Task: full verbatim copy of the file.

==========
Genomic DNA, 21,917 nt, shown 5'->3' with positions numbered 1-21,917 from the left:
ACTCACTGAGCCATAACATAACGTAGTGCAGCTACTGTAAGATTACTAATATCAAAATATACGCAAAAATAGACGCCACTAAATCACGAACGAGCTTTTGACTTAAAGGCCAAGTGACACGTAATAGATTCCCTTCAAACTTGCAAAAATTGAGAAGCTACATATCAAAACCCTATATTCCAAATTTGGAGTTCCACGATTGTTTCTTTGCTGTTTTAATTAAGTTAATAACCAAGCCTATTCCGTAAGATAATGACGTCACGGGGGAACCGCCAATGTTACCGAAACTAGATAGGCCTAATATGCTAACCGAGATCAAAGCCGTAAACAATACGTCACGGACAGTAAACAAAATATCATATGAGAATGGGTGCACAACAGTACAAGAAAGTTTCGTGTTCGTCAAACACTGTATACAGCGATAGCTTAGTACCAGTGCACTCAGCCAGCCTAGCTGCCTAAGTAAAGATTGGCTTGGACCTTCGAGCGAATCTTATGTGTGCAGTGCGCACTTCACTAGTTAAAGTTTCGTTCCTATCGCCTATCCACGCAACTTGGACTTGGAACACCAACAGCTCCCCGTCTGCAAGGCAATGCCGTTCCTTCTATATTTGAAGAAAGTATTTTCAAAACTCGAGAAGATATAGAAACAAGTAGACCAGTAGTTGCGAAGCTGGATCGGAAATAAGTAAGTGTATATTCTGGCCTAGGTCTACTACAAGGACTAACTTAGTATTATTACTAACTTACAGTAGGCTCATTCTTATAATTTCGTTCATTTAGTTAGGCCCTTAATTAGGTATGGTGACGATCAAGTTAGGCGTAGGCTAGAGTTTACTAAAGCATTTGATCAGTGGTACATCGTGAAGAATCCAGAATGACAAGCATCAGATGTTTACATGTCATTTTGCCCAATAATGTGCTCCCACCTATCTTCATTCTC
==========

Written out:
Genomic DNA, 21,917 nt, shown 5'->3' with positions numbered 1-21,917 from the left:
ACTCACTGAGCCATAACATAACGTAGTGCAGCTACTGTAAGATTACTAATATCAAAATATACGCAAAAATAGACGCCACTAAATCACGAACGAGCTTTTGACTTAAAGGCCAAGTGACACGTAATAGATTCCCTTCAAACTTGCAAAAATTGAGAAGCTACATATCAAAACCCTATATTCCAAATTTGGAGTTCCACGATTGTTTCTTTGCTGTTTTAATTAAGTTAATAACCAAGCCTATTCCGTAAGATAATGACGTCACGGGGGAACCGCCAATGTTACCGAAACTAGATAGGCCTAATATGCTAACCGAGATCAAAGCCGTAAACAATACGTCACGGACAGTAAACAAAATATCATATGAGAATGGGTGCACAACAGTACAAGAAAGTTTCGTGTTCGTCAAACACTGTATACAGCGATAGCTTAGTACCAGTGCACTCAGCCAGCCTAGCTGCCTAAGTAAAGATTGGCTTGGACCTTCGAGCGAATCTTATGTGTGCAGTGCGCACTTCACTAGTTAAAGTTTCGTTCCTATCGCCTATCCACGCAACTTGGACTTGGAACACCAACAGCTCCCCGTCTGCAAGGCAATGCCGTTCCTTCTATATTTGAAGAAAGTATTTTCAAAACTCGAGAAGATATAGAAACAAGTAGACCAGTAGTTGCGAAGCTGGATCGGAAATAAGTAAGTGTATATTCTGGCCTAGGTCTACTACAAGGACTAACTTAGTATTATTACTAACTTACAGTAGGCTCATTCTTATAATTTCGTTCATTTAGTTAGGCCCTTAATTAGGTATGGTGACGATCAAGTTAGGCGTAGGCTAGAGTTTACTAAAGCATTTGATCAGTGGTACATCGTGAAGAATCCAGAATGACAAGCATCAGATGTTTACATGTCATTTTGCCCAATAATGTGCTCCCACCTATCTTCATTCTC